Talks between congressional leaders charged with coming up with a plan by Wednesday to cut the national deficit by $1.2 trillion have descended into squabbling and finger-pointing, suggesting that automatic cuts to domestic programs, Medicare and defense spending—rather than a mix of cuts and tax increases—are inevitable.

Republicans remain stubbornly opposed to raising taxes on the wealthiest Americans, while Democrats insist that a deal could be reached if Republicans would agree to allow the Bush tax cuts for the rich to expire. — ARK

The New York Times:

The testy exchanges — which dominated the Sunday talk shows — made clear that leaders in both parties now see the so-called sequester — a term meaning an automatic spending cut — as the most likely solution to reduce the federal deficit by $1.2 trillion over 10 years, instead of a negotiated package of spending reductions and tax increases, something they have been unable to achieve over the last 10 weeks.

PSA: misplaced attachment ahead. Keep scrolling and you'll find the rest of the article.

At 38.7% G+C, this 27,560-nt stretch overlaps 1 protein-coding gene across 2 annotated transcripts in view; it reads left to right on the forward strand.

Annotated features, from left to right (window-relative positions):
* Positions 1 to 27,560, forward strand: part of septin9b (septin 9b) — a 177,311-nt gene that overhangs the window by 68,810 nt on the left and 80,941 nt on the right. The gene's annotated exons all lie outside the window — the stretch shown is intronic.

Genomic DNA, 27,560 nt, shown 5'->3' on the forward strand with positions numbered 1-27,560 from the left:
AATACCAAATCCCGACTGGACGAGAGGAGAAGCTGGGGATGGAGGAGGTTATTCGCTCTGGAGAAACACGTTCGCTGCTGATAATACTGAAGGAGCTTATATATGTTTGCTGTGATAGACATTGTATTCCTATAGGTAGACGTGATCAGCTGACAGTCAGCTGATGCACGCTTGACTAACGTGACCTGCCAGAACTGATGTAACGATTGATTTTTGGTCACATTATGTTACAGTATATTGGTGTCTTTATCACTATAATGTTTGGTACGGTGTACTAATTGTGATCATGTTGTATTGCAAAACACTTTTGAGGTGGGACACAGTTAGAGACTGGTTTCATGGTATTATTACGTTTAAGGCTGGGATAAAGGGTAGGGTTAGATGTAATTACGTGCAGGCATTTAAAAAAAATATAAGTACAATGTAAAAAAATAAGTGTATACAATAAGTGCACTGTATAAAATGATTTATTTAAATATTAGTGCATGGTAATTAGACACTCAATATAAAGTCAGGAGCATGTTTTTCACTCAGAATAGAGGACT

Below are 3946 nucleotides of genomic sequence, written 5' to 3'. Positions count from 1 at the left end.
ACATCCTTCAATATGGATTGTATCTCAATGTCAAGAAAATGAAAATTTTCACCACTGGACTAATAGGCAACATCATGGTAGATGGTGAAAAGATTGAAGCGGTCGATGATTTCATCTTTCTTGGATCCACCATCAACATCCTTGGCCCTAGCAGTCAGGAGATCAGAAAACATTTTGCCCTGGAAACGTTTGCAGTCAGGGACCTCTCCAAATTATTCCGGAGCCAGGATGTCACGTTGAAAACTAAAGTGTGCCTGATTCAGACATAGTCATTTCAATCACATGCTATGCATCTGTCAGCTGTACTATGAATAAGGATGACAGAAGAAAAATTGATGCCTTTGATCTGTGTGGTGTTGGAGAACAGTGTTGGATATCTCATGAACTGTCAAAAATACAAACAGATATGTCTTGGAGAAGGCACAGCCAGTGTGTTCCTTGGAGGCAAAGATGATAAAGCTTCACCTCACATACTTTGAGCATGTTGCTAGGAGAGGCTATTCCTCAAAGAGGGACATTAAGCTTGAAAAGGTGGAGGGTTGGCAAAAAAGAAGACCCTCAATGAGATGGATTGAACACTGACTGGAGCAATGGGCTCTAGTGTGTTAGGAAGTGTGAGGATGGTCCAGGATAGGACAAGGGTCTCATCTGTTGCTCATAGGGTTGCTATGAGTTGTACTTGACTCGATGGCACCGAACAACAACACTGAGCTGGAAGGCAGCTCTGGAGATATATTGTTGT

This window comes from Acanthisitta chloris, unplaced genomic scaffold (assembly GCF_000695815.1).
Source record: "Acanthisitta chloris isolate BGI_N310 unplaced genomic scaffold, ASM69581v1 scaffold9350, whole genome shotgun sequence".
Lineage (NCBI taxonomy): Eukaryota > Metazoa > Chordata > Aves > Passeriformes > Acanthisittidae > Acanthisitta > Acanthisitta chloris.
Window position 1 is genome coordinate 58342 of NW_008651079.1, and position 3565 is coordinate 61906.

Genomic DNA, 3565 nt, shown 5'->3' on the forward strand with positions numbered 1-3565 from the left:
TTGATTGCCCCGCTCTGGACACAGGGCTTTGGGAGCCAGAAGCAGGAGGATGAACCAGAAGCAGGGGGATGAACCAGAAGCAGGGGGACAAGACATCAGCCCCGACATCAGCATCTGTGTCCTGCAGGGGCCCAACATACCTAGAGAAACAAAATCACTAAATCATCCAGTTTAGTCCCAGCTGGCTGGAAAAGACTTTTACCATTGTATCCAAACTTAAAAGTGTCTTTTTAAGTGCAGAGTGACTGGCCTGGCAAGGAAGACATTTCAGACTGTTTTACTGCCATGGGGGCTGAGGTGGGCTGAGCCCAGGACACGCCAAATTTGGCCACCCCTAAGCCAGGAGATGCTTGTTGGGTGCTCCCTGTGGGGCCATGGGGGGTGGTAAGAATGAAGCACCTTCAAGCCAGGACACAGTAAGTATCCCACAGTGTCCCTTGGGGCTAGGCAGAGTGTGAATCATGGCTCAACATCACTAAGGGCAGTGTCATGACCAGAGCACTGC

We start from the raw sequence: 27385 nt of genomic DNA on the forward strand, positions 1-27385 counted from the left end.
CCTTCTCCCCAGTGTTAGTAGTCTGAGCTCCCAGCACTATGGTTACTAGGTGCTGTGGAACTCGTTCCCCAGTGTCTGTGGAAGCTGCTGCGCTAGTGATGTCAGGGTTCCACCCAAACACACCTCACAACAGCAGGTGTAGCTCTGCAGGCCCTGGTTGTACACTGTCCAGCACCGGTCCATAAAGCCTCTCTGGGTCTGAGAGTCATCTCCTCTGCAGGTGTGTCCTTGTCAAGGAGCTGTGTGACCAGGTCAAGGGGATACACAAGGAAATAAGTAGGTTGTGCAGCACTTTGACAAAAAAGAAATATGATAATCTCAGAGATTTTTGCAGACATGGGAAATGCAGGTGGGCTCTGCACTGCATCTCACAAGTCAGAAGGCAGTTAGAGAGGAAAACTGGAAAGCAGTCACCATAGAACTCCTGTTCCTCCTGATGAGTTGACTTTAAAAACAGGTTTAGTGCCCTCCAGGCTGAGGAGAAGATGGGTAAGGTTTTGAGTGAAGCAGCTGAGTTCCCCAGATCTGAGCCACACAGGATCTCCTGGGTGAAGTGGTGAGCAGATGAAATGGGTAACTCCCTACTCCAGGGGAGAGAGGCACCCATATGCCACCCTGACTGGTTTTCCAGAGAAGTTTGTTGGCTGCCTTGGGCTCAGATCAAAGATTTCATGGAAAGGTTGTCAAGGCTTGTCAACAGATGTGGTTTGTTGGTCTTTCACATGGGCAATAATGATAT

… The focus increasingly is turning to how to perhaps change the mix of automated budget cuts before they take effect in January 2013, if no budget deal is reached this week.

The Congressional Budget Office has estimated that domestic programs would be cut by 7.8 percent, Medicare spending would fall by about 2 percent, while the biggest cut would be to defense programs, which would be reduced by about 10 percent.

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